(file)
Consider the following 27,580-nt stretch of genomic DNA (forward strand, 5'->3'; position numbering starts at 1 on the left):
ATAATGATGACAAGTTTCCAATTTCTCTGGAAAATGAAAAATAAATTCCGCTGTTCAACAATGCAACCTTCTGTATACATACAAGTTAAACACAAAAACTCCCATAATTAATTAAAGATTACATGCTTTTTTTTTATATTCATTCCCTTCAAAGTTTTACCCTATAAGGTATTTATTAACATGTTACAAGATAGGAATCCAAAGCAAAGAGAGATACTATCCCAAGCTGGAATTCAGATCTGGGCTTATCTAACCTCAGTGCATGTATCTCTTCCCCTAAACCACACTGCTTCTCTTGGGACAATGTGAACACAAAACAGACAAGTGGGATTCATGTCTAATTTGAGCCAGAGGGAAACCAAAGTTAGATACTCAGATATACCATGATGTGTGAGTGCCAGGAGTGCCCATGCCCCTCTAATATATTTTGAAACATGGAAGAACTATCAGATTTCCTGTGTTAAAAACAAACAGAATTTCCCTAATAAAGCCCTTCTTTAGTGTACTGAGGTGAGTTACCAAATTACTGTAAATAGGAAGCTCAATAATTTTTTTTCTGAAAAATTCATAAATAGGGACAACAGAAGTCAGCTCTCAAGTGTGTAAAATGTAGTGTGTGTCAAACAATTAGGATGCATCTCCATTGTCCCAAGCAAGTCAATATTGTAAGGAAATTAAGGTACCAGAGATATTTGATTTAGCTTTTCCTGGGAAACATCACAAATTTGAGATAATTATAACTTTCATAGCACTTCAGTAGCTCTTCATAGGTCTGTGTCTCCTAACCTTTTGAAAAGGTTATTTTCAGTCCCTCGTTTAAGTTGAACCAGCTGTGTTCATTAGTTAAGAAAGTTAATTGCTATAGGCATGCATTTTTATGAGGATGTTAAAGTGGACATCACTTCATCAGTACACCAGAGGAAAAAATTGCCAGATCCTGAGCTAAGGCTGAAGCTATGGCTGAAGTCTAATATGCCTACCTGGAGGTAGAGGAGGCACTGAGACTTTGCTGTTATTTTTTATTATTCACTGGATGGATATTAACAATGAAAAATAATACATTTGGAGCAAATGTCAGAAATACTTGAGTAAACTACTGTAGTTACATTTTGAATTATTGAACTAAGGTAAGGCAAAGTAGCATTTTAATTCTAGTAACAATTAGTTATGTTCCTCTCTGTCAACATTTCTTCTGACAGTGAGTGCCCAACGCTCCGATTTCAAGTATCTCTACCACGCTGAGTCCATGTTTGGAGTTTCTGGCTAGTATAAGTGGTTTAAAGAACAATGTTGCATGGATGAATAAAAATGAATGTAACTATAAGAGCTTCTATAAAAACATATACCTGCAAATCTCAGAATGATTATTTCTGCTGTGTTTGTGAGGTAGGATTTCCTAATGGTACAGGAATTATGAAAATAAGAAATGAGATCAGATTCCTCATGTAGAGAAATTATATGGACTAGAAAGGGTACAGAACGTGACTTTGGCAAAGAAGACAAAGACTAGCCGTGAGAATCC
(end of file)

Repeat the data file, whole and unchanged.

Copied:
Consider the following 27,580-nt stretch of genomic DNA (forward strand, 5'->3'; position numbering starts at 1 on the left):
ATAATGATGACAAGTTTCCAATTTCTCTGGAAAATGAAAAATAAATTCCGCTGTTCAACAATGCAACCTTCTGTATACATACAAGTTAAACACAAAAACTCCCATAATTAATTAAAGATTACATGCTTTTTTTTTATATTCATTCCCTTCAAAGTTTTACCCTATAAGGTATTTATTAACATGTTACAAGATAGGAATCCAAAGCAAAGAGAGATACTATCCCAAGCTGGAATTCAGATCTGGGCTTATCTAACCTCAGTGCATGTATCTCTTCCCCTAAACCACACTGCTTCTCTTGGGACAATGTGAACACAAAACAGACAAGTGGGATTCATGTCTAATTTGAGCCAGAGGGAAACCAAAGTTAGATACTCAGATATACCATGATGTGTGAGTGCCAGGAGTGCCCATGCCCCTCTAATATATTTTGAAACATGGAAGAACTATCAGATTTCCTGTGTTAAAAACAAACAGAATTTCCCTAATAAAGCCCTTCTTTAGTGTACTGAGGTGAGTTACCAAATTACTGTAAATAGGAAGCTCAATAATTTTTTTTCTGAAAAATTCATAAATAGGGACAACAGAAGTCAGCTCTCAAGTGTGTAAAATGTAGTGTGTGTCAAACAATTAGGATGCATCTCCATTGTCCCAAGCAAGTCAATATTGTAAGGAAATTAAGGTACCAGAGATATTTGATTTAGCTTTTCCTGGGAAACATCACAAATTTGAGATAATTATAACTTTCATAGCACTTCAGTAGCTCTTCATAGGTCTGTGTCTCCTAACCTTTTGAAAAGGTTATTTTCAGTCCCTCGTTTAAGTTGAACCAGCTGTGTTCATTAGTTAAGAAAGTTAATTGCTATAGGCATGCATTTTTATGAGGATGTTAAAGTGGACATCACTTCATCAGTACACCAGAGGAAAAAATTGCCAGATCCTGAGCTAAGGCTGAAGCTATGGCTGAAGTCTAATATGCCTACCTGGAGGTAGAGGAGGCACTGAGACTTTGCTGTTATTTTTTATTATTCACTGGATGGATATTAACAATGAAAAATAATACATTTGGAGCAAATGTCAGAAATACTTGAGTAAACTACTGTAGTTACATTTTGAATTATTGAACTAAGGTAAGGCAAAGTAGCATTTTAATTCTAGTAACAATTAGTTATGTTCCTCTCTGTCAACATTTCTTCTGACAGTGAGTGCCCAACGCTCCGATTTCAAGTATCTCTACCACGCTGAGTCCATGTTTGGAGTTTCTGGCTAGTATAAGTGGTTTAAAGAACAATGTTGCATGGATGAATAAAAATGAATGTAACTATAAGAGCTTCTATAAAAACATATACCTGCAAATCTCAGAATGATTATTTCTGCTGTGTTTGTGAGGTAGGATTTCCTAATGGTACAGGAATTATGAAAATAAGAAATGAGATCAGATTCCTCATGTAGAGAAATTATATGGACTAGAAAGGGTACAGAACGTGACTTTGGCAAAGAAGACAAAGACTAGCCGTGAGAATCC